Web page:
Coffee is not native to Hawaii. It first grew wild around the horn of Africa. Centuries ago, a farmer in present-day Ethiopia noticed local goats munching on some berries had an unusual, frenetic look to them, and decided to try them out himself. The berries were found to bitter for taste in the raw, but produced a pleasing aroma in fire. Later on, Ethiopian slaves were fed the substance on their way to the port of Mocha, where they would be transported throughout the continent. Coffee only grew in tropical climates, with ample moisture, which made the explorers in Hawaii consider trying cultivation there.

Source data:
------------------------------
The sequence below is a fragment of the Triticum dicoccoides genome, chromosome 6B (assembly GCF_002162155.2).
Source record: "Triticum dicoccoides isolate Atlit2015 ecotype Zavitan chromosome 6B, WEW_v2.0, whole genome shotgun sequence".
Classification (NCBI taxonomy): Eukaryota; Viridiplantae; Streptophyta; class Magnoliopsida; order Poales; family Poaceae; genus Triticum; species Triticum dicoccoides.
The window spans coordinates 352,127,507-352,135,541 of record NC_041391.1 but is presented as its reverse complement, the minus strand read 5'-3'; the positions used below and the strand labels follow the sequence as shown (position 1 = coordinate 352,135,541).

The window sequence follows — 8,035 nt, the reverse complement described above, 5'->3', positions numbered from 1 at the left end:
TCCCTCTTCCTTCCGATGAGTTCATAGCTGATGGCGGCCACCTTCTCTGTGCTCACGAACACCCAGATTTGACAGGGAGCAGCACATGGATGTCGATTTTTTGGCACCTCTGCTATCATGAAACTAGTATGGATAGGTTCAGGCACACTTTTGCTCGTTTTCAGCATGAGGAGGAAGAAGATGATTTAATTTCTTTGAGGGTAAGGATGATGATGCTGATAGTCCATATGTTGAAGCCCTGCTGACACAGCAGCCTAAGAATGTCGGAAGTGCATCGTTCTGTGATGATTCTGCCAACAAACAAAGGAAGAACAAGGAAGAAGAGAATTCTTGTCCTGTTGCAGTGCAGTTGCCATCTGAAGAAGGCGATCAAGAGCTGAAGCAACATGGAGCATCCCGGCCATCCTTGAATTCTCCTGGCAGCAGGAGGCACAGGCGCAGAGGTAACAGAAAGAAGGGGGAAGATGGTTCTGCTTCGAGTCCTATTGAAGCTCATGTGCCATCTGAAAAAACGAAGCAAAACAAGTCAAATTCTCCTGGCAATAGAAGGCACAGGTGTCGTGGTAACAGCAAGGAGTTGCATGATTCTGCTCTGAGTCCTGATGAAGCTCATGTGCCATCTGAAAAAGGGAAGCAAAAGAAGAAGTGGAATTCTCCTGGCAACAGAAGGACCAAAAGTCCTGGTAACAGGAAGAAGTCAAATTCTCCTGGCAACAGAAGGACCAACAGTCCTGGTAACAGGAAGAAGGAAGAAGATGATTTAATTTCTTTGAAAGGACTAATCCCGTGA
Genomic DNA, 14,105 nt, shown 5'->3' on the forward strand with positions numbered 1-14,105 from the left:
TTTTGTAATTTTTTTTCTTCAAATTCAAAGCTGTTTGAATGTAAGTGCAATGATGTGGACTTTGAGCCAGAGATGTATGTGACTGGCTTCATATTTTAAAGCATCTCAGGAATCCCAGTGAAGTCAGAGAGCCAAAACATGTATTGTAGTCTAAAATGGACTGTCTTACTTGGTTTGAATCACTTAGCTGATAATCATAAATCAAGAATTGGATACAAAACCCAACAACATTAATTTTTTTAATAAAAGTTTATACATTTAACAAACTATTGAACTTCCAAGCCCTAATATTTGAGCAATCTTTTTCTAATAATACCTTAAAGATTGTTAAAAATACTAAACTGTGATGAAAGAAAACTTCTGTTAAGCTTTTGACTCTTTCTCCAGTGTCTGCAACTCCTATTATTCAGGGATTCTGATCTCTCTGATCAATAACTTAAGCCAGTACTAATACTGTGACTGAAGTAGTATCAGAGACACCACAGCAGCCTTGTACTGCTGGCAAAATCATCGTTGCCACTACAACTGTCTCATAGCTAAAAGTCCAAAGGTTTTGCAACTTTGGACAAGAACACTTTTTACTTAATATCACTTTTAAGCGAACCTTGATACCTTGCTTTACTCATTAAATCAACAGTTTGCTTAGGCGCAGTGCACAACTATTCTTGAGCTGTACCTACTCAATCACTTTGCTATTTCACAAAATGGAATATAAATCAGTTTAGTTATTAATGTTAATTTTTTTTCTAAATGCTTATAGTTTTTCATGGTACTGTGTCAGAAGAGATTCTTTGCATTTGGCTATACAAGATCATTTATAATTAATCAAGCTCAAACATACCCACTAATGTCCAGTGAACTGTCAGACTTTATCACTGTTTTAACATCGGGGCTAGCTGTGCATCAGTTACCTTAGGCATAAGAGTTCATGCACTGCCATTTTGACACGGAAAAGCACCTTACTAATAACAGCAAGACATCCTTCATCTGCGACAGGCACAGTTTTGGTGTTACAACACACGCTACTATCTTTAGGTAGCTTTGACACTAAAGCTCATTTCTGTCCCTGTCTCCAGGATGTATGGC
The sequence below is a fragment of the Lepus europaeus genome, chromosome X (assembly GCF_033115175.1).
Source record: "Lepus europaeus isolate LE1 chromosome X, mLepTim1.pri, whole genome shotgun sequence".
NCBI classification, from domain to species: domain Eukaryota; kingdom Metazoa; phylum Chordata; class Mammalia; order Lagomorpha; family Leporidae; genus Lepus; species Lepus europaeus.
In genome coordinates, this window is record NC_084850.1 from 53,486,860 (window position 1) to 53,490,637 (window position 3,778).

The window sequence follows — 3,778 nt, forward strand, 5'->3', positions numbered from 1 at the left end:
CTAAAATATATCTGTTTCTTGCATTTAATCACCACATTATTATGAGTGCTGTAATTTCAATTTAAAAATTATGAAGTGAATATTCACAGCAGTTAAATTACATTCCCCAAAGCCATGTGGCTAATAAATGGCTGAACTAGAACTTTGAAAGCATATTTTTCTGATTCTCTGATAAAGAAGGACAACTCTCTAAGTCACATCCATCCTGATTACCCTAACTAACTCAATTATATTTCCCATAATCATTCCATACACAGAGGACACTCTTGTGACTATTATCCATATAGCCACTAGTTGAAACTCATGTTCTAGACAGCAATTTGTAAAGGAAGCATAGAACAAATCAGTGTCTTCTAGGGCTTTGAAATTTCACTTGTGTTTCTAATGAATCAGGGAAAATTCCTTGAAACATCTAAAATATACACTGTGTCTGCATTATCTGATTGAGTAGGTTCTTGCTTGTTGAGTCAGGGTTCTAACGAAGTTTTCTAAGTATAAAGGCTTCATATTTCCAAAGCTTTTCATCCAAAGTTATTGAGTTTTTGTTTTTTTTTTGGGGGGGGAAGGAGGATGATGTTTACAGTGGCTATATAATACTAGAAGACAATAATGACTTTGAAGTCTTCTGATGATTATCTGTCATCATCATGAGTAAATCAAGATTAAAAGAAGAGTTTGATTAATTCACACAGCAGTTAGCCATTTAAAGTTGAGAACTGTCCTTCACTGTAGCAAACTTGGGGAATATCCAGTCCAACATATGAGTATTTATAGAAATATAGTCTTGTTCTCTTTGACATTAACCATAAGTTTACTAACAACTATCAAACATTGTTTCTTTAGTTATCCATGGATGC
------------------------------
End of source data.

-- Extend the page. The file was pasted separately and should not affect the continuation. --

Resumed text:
On this day, coffee was first planted in the Kona district of the Big Island of Hawaii.
Don Francisco de Paula Marín, a Spaniard who lived in Hawaii and became a confidant of King Kamehameha was the first to attempt cultivating coffee, as he had cultivated pineapples and many other crops on the island. But his plantation failed. The American missionary Rev. Samuel Ruggles was the first to make a successful plantation on Kona, which became known in Hawaii as “Kanaka Koppe” (Hawaiian coffee), and is one of the most expensive strains of coffee today.